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I have more than a few actor friends over the age of 50 and the common complaint seems to be the lack of roles in many film projects. Not lack of good roles. Lack of roles period. The most recent comments I read about he subject prompted me to think about ways to change this situation.

I’m not using this space to take on the ageism in Hollywood. That’s a battle for other people. Instead, I want to talk to the people making independent films. Short films and feature films that get private screenings for cast and crew, end up on YouTube and Vimeo, or get submitted to festivals. I have some ideas for you newer filmmakers to rethink how you see people over the age of 50. 

There will be scripts where aging characters (or character age range) can’t be done. For example, I don’t want to see a 53 year-old read for the role of a high school student or a 67 year-old booked in the role of a Olympic figure skater. That’s just absurd. But, often a writer sets an age based on how he or she envisions the character and that perspective can be limited by many variables, including the perception of how old that character SHOULD BE. That’s why we’ll get a gray-haired doctor or clergyman, for instance.

So let’s set the SHOULD BE aside for a moment. Leave the SHOULD BE for now to the films with $200M budgets with name talent and distribution. I want you to focus on what COULD BE and not just for the sake of being nice to older actors. I want you to see the list I created as solid business decisions you can justify  even if your collaborators argue against them.


  1. Older actors are experienced workers. They have been in the workforce for decades and have dealt with all kinds of personalities and pressures. They have developed strategies for handling all kinds of work-related adversity, including having to deal with an inexperienced director.
  2. Older actors possess more life experience. Every film is built on universals of love, loss, overcoming obstacles, family and more. Tap into a generation that has experienced it all for real and can give your characters (or one pivotal character) more depth than what’s provided by the young screenwriter of your project.
  3. Older actors tend to be more financially stable. Your project is not a paycheck gig for them. They want the work. If you can’t pay them right away or at all, they may be more willing to work with you all the same and not bail last minute when a paying gig pops up.
  4. Older actors can open doors, big ones. Due to their experience at their day jobs or likelihood they are far past entry-level positions, they can arrange or facilitate getting you access to locations, such as offices and much more.
  5. Older actors can broaden your film’s reach. To build a career, you want to be known outside of your own social circle. Older actors often have a large established personal and professional network who can become part of your film’s marketing plan and audience.
  6. Older actors tend to invest more in chosen activities.  They’re the ones who show up and stay as long as necessary or longer. They give more than the bare minimum. Heck, if they own their own business, they might even want to sponsor your film.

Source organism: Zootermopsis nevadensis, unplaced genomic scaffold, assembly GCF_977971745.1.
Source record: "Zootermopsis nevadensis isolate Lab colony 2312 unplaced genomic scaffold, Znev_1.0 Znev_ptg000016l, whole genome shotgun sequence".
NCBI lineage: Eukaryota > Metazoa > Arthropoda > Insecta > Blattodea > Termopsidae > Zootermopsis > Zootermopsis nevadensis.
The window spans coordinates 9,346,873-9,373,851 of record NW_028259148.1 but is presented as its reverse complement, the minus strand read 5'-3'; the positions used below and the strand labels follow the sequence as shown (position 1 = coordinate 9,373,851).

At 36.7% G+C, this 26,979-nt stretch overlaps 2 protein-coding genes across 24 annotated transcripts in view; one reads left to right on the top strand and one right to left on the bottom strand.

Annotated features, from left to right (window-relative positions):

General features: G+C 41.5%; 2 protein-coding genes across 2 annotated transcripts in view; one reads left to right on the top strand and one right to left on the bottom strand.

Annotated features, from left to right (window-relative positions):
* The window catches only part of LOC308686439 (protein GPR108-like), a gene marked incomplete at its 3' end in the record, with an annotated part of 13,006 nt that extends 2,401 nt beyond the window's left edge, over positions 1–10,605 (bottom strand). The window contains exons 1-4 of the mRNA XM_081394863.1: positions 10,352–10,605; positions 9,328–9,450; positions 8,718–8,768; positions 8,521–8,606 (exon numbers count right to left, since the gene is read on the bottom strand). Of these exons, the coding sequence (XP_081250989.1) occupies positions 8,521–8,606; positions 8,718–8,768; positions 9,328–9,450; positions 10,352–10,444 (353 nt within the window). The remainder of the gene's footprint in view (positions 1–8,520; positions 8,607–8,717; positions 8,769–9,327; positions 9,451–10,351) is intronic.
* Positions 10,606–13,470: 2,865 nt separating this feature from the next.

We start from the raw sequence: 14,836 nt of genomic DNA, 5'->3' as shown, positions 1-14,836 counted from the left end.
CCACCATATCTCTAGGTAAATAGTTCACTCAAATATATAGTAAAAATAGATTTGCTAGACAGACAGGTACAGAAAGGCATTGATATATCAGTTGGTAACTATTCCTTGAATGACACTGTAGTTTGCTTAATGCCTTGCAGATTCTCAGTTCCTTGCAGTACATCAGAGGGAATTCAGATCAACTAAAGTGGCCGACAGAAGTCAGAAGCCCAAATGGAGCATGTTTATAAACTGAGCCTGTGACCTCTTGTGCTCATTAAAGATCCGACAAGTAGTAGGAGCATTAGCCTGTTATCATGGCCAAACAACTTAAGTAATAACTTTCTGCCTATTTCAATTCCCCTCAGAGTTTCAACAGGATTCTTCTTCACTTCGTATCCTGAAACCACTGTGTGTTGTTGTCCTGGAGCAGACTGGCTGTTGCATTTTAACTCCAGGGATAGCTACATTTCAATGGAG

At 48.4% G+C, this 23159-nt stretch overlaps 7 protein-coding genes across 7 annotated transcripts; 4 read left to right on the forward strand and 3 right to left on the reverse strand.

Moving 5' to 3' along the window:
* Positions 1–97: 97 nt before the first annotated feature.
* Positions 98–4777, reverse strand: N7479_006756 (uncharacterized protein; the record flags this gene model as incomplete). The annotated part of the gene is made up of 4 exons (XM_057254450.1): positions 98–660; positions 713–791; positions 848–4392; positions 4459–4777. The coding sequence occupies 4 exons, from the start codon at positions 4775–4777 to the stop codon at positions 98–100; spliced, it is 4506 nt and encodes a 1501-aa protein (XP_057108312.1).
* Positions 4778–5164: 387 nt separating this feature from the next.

7. Older actors want a relationship, not just a role. This one is tied to investing mentioned above. They are more likely to treat their time auditioning and on set as essential parts of growing a relationship with fellow cast and crew, bringing a sense of respect for everyone attached to the project.
  8. Older actors are natural mentors. Sure, they can give a lot of advice, even when you didn’t ask for it, but it’s not intended for you take it without question. It’s merely to give you a perspective you hadn’t considered yet.
  9. Older actors can wear many hats. Many of them have production experience, stage or screen, serving as crew members. Also, they may have a variety of hidden talents and skills you can put to good use for you.
  10. Older actors are thorough. They will look at more than the basic details.  They will read everything you send to them and follow up. They will ask questions when something doesn’t make sense rather than just winging it. You need that kind of actor to help you grow as a filmmaker, bring more clarity to your communication, and be better prepared for every step of production now and in the future.

What do you think now? Is there a character in your current script, one in development or pre-production, you can easily age? Is there a way to retain the essence of what that character serves in the story without being limited by the age range in the writer’s imagination?

On a related note, if you’re an actor over 50, have you made a case for yourself recently where the role was scripted younger but you felt you could play it? Or have you simply ignored every casting that didn’t mention your age range specifically? I would challenge you to reach out to filmmakers when you see a role you want and consider what you offer the production in terms of talent, interest, assets, and resources.

Perhaps if filmmakers discover the benefits of casting older actors while older actors are simultaneously reaching out to communicate, the two groups will meet somewhere in the middle. That middle ground is where everyone is best served ultimately, in my opinion. Of course, I’m sure it’s more likely to happen on this level of filmmaking far before  we see the studios doing it.